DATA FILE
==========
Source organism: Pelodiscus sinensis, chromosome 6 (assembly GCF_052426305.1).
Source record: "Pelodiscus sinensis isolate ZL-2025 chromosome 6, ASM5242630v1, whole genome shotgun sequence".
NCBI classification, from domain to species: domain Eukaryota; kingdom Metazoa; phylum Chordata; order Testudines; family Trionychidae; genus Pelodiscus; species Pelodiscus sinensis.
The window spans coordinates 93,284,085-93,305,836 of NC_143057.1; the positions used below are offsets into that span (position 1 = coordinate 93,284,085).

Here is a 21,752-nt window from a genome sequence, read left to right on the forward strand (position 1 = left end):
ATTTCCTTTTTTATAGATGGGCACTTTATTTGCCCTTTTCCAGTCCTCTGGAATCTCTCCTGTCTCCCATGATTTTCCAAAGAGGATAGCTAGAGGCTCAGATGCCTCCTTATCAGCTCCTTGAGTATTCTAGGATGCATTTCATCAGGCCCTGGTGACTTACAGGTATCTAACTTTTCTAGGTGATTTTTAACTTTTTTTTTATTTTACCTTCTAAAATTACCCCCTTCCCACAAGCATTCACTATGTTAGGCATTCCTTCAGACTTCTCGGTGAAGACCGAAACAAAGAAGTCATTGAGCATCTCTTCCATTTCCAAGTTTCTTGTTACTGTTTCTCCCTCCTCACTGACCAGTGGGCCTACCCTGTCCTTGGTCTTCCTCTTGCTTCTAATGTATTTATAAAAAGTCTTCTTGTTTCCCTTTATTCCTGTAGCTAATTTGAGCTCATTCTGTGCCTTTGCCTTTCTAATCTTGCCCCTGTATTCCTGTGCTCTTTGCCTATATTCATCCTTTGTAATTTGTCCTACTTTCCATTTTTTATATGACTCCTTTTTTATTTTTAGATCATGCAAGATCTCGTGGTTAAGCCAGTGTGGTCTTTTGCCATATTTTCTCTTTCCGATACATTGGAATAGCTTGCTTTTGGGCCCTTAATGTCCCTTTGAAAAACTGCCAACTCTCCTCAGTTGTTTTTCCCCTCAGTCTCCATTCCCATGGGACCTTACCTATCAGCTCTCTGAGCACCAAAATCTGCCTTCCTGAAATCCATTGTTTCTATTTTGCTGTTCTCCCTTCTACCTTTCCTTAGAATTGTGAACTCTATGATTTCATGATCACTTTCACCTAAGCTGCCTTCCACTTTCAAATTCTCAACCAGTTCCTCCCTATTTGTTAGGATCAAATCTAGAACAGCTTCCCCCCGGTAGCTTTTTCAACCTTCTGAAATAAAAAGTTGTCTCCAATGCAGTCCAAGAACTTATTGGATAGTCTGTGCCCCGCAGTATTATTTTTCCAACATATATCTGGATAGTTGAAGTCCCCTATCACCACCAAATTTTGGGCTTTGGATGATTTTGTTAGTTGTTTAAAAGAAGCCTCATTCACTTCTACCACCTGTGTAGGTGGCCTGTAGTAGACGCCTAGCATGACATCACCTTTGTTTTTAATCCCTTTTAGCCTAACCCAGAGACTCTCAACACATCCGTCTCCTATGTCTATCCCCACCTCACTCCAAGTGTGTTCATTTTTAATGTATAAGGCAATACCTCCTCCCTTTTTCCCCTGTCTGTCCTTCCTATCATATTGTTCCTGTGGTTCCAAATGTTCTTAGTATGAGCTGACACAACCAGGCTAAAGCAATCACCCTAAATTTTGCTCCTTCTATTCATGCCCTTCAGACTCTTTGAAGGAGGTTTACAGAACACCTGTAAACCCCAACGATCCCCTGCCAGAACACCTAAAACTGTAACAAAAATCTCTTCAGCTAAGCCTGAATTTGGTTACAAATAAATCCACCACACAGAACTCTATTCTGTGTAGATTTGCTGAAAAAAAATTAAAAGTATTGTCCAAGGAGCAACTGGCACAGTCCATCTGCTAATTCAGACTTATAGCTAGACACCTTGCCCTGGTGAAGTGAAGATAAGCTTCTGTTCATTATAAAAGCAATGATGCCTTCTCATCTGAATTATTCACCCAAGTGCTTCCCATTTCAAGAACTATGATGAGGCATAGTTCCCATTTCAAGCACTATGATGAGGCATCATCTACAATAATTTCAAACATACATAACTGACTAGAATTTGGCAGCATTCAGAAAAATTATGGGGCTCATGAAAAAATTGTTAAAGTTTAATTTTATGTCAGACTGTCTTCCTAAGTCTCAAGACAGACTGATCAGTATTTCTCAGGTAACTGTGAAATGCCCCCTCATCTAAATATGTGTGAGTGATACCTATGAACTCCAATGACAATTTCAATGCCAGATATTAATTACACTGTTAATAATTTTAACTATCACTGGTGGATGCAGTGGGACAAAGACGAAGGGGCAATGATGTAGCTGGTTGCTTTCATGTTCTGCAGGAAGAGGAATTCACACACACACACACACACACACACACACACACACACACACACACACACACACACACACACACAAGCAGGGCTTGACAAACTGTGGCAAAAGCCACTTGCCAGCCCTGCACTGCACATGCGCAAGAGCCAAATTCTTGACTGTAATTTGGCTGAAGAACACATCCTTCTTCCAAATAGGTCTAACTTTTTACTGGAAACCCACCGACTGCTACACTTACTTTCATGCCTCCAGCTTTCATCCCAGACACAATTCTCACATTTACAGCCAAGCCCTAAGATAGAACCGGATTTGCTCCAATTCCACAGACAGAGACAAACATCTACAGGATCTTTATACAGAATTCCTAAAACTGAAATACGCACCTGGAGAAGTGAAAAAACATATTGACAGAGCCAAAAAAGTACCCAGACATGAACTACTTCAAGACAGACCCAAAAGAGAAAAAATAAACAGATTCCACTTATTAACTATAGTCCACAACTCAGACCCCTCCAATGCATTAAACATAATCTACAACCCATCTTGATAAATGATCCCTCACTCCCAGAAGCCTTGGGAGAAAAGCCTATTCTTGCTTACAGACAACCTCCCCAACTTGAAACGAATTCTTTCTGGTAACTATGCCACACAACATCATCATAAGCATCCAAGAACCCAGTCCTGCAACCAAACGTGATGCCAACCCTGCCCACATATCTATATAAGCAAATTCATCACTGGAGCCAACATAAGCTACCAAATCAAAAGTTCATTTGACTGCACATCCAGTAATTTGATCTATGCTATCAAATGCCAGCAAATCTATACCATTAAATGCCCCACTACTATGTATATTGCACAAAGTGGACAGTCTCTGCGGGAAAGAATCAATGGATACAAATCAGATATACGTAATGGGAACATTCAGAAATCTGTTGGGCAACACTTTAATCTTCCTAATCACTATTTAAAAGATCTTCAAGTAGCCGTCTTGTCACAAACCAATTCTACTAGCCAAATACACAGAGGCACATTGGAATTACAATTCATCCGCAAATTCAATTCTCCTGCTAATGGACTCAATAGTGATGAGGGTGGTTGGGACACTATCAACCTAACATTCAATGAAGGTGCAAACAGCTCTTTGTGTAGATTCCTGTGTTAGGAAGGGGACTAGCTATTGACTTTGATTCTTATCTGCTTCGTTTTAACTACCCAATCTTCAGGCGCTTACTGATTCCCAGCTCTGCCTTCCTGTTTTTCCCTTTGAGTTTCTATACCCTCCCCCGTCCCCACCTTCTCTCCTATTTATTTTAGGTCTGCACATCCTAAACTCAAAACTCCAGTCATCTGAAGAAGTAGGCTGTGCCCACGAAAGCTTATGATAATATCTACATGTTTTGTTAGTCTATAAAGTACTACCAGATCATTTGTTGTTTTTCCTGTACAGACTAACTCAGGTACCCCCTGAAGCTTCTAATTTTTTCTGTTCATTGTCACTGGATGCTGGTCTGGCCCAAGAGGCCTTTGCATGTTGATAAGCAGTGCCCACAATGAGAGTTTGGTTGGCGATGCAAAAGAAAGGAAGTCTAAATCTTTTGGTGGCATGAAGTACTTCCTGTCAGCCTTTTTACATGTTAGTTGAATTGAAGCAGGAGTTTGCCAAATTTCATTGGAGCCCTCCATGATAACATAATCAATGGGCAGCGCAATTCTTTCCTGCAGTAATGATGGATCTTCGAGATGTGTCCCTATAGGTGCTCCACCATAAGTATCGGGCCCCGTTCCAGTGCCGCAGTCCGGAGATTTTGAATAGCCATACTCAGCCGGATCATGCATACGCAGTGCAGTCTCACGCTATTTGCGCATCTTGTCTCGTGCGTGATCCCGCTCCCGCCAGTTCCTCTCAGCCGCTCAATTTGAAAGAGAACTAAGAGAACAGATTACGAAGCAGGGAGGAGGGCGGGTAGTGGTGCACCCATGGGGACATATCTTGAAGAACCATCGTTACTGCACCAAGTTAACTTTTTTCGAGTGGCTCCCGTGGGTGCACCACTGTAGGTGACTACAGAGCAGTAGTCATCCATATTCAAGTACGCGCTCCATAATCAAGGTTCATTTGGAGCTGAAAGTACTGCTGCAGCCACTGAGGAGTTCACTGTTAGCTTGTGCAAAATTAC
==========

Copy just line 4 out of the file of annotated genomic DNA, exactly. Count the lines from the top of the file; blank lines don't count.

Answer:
The window spans coordinates 93,284,085-93,305,836 of NC_143057.1; the positions used below are offsets into that span (position 1 = coordinate 93,284,085).